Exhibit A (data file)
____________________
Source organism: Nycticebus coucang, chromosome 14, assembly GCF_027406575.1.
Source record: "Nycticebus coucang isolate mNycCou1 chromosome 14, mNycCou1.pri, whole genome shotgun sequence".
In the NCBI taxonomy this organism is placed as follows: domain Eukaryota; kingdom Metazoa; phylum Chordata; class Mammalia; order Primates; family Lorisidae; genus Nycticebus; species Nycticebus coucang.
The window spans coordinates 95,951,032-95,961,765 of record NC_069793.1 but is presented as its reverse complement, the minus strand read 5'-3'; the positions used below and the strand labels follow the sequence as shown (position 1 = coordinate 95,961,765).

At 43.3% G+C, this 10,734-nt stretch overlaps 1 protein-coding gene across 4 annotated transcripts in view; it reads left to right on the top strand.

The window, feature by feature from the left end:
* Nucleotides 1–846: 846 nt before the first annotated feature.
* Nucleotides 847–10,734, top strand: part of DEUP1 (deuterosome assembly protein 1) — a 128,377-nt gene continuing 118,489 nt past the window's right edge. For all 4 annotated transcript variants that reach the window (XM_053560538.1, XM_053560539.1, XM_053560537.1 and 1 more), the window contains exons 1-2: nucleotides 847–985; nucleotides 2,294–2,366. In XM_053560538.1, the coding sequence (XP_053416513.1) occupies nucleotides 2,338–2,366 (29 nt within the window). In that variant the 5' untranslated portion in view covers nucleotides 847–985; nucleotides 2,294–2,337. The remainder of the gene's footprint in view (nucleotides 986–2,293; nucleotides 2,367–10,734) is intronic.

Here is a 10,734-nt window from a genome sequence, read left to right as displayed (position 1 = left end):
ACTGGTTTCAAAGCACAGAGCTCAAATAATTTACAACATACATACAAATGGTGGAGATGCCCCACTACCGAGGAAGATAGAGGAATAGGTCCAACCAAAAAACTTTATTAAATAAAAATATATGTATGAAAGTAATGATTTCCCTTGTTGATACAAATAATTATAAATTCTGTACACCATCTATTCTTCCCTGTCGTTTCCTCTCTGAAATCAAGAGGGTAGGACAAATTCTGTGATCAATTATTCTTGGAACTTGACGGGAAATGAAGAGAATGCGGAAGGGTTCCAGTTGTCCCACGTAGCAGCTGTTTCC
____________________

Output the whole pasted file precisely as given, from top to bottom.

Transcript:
Source organism: Nycticebus coucang, chromosome 14, assembly GCF_027406575.1.
Source record: "Nycticebus coucang isolate mNycCou1 chromosome 14, mNycCou1.pri, whole genome shotgun sequence".
In the NCBI taxonomy this organism is placed as follows: domain Eukaryota; kingdom Metazoa; phylum Chordata; class Mammalia; order Primates; family Lorisidae; genus Nycticebus; species Nycticebus coucang.
The window spans coordinates 95,951,032-95,961,765 of record NC_069793.1 but is presented as its reverse complement, the minus strand read 5'-3'; the positions used below and the strand labels follow the sequence as shown (position 1 = coordinate 95,961,765).

At 43.3% G+C, this 10,734-nt stretch overlaps 1 protein-coding gene across 4 annotated transcripts in view; it reads left to right on the top strand.

The window, feature by feature from the left end:
* Nucleotides 1–846: 846 nt before the first annotated feature.
* Nucleotides 847–10,734, top strand: part of DEUP1 (deuterosome assembly protein 1) — a 128,377-nt gene continuing 118,489 nt past the window's right edge. For all 4 annotated transcript variants that reach the window (XM_053560538.1, XM_053560539.1, XM_053560537.1 and 1 more), the window contains exons 1-2: nucleotides 847–985; nucleotides 2,294–2,366. In XM_053560538.1, the coding sequence (XP_053416513.1) occupies nucleotides 2,338–2,366 (29 nt within the window). In that variant the 5' untranslated portion in view covers nucleotides 847–985; nucleotides 2,294–2,337. The remainder of the gene's footprint in view (nucleotides 986–2,293; nucleotides 2,367–10,734) is intronic.

Here is a 10,734-nt window from a genome sequence, read left to right as displayed (position 1 = left end):
ACTGGTTTCAAAGCACAGAGCTCAAATAATTTACAACATACATACAAATGGTGGAGATGCCCCACTACCGAGGAAGATAGAGGAATAGGTCCAACCAAAAAACTTTATTAAATAAAAATATATGTATGAAAGTAATGATTTCCCTTGTTGATACAAATAATTATAAATTCTGTACACCATCTATTCTTCCCTGTCGTTTCCTCTCTGAAATCAAGAGGGTAGGACAAATTCTGTGATCAATTATTCTTGGAACTTGACGGGAAATGAAGAGAATGCGGAAGGGTTCCAGTTGTCCCACGTAGCAGCTGTTTCC